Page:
The second letter, which appears to be from John Clease at first glance, talks about gappiness in the fossil record. Of course the fossil record is incredibly patchy, but that does not mean that it does not support evolution. What it shows is not just consistent with evolution, but utterly inconsistent with even the most optimistic creationist ideas. The next comment along, from an S. Barber, makes some claims along similar lines, so I will address them together.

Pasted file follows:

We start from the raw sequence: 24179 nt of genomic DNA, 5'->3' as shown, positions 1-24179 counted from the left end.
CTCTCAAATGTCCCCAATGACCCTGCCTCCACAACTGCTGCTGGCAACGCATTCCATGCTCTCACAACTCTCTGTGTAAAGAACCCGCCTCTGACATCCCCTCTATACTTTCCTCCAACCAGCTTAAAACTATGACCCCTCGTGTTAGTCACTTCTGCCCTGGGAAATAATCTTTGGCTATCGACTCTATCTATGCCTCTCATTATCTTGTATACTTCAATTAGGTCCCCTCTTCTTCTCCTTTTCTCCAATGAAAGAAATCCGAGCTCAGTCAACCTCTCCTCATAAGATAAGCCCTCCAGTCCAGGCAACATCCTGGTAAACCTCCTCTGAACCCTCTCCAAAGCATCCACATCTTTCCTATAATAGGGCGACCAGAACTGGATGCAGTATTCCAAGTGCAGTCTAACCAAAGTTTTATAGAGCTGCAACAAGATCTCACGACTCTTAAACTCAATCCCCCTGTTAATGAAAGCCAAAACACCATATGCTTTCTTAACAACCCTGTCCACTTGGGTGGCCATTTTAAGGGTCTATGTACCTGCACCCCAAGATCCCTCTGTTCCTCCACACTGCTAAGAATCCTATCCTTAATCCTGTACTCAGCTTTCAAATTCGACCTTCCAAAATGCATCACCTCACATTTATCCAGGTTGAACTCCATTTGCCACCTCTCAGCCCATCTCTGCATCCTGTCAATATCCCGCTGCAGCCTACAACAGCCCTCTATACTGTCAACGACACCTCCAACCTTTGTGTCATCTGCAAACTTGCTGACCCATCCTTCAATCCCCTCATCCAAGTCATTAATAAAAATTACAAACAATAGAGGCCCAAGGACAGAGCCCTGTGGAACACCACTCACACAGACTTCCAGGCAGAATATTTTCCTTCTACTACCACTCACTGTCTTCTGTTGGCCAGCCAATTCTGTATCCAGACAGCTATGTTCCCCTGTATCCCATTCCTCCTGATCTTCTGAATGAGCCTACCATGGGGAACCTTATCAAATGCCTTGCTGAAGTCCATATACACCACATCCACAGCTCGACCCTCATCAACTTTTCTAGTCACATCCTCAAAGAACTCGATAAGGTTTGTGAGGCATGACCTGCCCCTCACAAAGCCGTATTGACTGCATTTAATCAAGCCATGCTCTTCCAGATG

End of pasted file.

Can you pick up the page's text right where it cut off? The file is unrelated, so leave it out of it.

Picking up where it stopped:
What does the fossil record show? Well, if Barber is right, then it should show a big jumble (unless they are an old earth creationist, in which case it appears that God created things to look as though they evolved, following an evolutionary logic). What we actually see is what I like to label “a gradual increase in the spread of complexity over time”. If you start from the oldest rocks containing life you find the conspicuous absence of, well, anything with a nucleus. We find only bacteria and their colonial structures for the first 2,000,000,000 years or so of Earth’s history, which then leads into very simply eukaryotes. It is not until around 600,000,000 years ago that we start seeing multicellular grades of organisation, a step up in complexity from the aforementioned early eukaryotes, which are more complex than the earlier bacteria (it should be noted that these do not appear in a strict stepwise manner, but simpler forms often persist alongside the more complex forms, comfortable exploring niches of different scales). We don’t start seeing simple mineralised parts until just before the Cambrian period (which started 542 million years ago) and those gradually become more complex. I’m sure you all know the anthropocentric story from there onwards, with fishy organisms making their début in the Cambrian, developing jaws later along the line, leading eventually into primitive tetrapods during the Devonian, going through the whole amphibian to reptile to mammals and birds sequence (can you tell that I am more interested in the earlier stuff?). At this large scale we clearly find something which practically screams evolution, showing a nested hierarchy pattern and that increase in the spread of complexity. But what if we look closer?